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Barton, Edward Gustavus Campbell (1857–1942)

by S. A. Prentice

This article was published in Australian Dictionary of Biography, Volume 13, (MUP), 1993

Edward Gustavus Campbell Barton (1857-1942), electrical engineer, was born on 11 December 1857, at Toorak, Melbourne, son of George Elliott Barton, a barrister from Ireland, and his Scottish wife Jane Crichton, née Campbell. Edward attended school at Dunedin, New Zealand, received engineering training in Scotland and studied in Germany at Karlsruhe Polytechnische Schule in 1875-79. Gaining further experience in Scotland, in 1882 he superintended the first commercial electric-lighting system in Britain at Godalming, Surrey. He returned to New Zealand and became a consultant there, and in Australia, for the next three years. During this period he erected electrical plant for the Phoenix Gold Mines at Gympie, Queensland, and worked for the Australasian Electric Light, Power & Storage Co. Engaged in 1886 to complete lighting installations in the parliamentary buildings and the government printing office in Brisbane, he was appointed government electrician. He was retained as an adviser after he resigned in 1888 to form a partnership with C. F. White.

By mid-1888 Barton, White & Co., manufacturers of electrical equipment, were ready to supply electric light to the public from a small, direct-current generator driven by a steam-engine. Their first customer was the General Post Office in Brisbane, but progress was slow in the face of conservatism and competition from gas. Barton married Mary Allen Sutton on 13 September 1893 at the general registry offices, Brisbane. In 1896 the company went into liquidation, and was then re-formed as the Brisbane Electric Supply Co. Ltd, of which Barton was manager. Its first power station, in Edison Lane, off Creek Street, was superseded within eleven years by a new building in Ann Street, where in 1901 Barton installed the first steam turbine in Queensland. The firm became the City Electric Light Co. Ltd in 1904: Barton was general manager and a director before resigning to become a consultant. In 1908 he was elected to the Legislative Assembly as a member for Brisbane North, but did not seek re-election the following year.

Closely interested in technical education, Barton had lectured (part time) on electricity in 1889 and in electrical engineering and physics until 1904 at the Brisbane Technical College; he was president (1905) of its council. In 1901 he had proclaimed his enthusiasm for the establishment of a local university in his inaugural address to the Queensland Institute of Engineers; in 1910 he was appointed to the first senate of the University of Queensland and chaired the buildings and grounds committee.

Though Barton's venture in Barton, White & Co. had been opposed by his parents who doubted his business ability and mistrusted his partner, Barton showed vision and versatility in successfully pioneering the State's electricity-supply industry. He was noted for cultivating a comprehensive knowledge which he was always willing to share with his staff. Unpretentious, active and keenly interested in sport, he was also aware of social problems and served as president (1910-15) of the Brisbane Institute of Social Service.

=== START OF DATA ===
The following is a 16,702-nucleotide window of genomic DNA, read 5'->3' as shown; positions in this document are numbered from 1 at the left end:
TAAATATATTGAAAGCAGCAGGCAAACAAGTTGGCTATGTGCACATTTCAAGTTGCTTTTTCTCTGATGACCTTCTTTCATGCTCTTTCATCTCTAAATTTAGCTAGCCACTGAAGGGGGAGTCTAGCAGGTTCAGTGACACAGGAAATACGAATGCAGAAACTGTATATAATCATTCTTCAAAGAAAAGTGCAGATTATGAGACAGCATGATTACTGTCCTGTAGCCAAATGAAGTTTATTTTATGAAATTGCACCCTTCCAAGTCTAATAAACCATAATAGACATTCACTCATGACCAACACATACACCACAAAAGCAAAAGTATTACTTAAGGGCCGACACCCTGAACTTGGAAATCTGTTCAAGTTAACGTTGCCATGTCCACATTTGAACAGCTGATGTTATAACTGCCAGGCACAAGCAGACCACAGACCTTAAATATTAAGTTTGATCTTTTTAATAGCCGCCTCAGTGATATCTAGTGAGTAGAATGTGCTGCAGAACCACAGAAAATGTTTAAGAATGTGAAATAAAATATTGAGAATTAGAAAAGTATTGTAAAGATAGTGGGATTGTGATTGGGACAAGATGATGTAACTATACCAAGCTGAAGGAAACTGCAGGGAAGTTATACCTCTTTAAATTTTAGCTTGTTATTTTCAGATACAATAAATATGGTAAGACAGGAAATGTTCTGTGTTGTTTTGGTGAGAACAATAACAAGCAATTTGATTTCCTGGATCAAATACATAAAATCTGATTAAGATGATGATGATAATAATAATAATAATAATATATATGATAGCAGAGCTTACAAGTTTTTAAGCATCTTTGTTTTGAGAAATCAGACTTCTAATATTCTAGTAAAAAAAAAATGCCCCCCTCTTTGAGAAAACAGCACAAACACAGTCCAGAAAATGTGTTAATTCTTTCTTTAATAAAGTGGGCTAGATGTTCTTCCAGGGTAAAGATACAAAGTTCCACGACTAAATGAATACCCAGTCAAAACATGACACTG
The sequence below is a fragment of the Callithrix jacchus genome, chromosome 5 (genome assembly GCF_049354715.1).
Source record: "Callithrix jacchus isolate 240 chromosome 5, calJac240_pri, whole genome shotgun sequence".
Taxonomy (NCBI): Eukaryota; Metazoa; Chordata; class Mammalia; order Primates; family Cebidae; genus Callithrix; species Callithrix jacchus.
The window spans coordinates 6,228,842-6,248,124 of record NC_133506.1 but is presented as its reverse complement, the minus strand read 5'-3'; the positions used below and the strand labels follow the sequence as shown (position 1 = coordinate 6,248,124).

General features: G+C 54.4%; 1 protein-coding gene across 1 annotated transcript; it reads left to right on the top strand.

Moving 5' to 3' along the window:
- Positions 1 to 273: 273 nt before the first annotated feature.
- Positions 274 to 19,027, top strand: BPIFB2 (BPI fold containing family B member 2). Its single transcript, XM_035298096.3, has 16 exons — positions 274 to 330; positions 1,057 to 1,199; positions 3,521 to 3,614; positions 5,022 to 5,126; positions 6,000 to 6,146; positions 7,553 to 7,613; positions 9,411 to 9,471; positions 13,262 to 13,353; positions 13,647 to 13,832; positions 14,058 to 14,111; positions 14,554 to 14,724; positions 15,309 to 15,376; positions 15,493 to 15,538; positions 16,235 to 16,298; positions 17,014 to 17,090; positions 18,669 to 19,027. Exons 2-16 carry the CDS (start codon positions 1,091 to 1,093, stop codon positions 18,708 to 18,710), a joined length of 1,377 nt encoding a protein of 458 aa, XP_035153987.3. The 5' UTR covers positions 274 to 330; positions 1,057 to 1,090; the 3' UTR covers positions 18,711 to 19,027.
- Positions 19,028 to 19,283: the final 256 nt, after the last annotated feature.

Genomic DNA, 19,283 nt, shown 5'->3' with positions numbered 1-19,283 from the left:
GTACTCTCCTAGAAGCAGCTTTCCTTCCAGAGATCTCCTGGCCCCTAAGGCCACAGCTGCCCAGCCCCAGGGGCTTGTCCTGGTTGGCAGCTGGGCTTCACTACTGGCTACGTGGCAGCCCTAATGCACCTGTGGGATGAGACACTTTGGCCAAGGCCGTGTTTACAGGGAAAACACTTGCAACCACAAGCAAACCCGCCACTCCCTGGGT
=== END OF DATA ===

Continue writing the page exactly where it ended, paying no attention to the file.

The variety of technical papers which Barton contributed to learned societies reflected a range of interests that included wireless telegraphy. His views on electric railways were advanced: in a lecture to the Queensland Electrical Association in 1901 he had argued the advantages of alternating current over direct current and outlined its possible application to south-east Queensland. A councillor (1892) of the Queensland Institute of Mechanical Engineers, he was president of the Queensland Electrical Association (1899-1900) and of the Queensland Institute of Engineers (1901-02). In Queensland from 1907 to 1915 he represented the Institution of Electrical Engineers, London, of which he was a member. A founding associate member of the Institution of Engineers, Australia, he became a member in 1921. He was a fellow of the Royal Meteorological Society (1909) and the Royal Geographical Society, London (1914).

In 1915 Barton went to England to work for the British Ministry of Munitions. Possibly because of his fluency in French, German and Italian, he later joined an information department of the Admiralty. About 1918 he developed an interest in the British Decimal Association whose members regarded him as a lecturer of 'unexcelled interest and charm'; he was the association's chairman in 1938-42. Barton made Europe his home after World War I, but visited Australia several times in the 1920s. Survived by his son, he died on 14 June 1942 at Watford, Hertfordshire, England, and was cremated.

Select Bibliography

  • R. L. Whitmore (ed), Eminent Queensland Engineers (Brisb, 1984), and for bibliography
  • S. A. Prentice, 'Edward Barton, Pioneer Electrical Engineer', Memoirs of the Queensland Museum, 27, pt 1, Sept 1988
  • W. I. George and S. A. Prentice, Some References to Early Professional Engineering Societies in Queensland (1890-1919), (typescript, 1989, University of Queensland Library)
  • S. A. Prentice, Contributions by E. G. C. Barton to Technical Education in Queensland (typescript, 1990, University of Queensland Library).

Citation details

S. A. Prentice, 'Barton, Edward Gustavus Campbell (1857–1942)', Australian Dictionary of Biography, National Centre of Biography, Australian National University, http://adb.anu.edu.au/biography/barton-edward-gustavus-campbell-9445/text16607, published first in hardcopy 1993, accessed online 24 September 2017.

This article was first published in hardcopy in Australian Dictionary of Biography, Volume 13, (MUP), 1993

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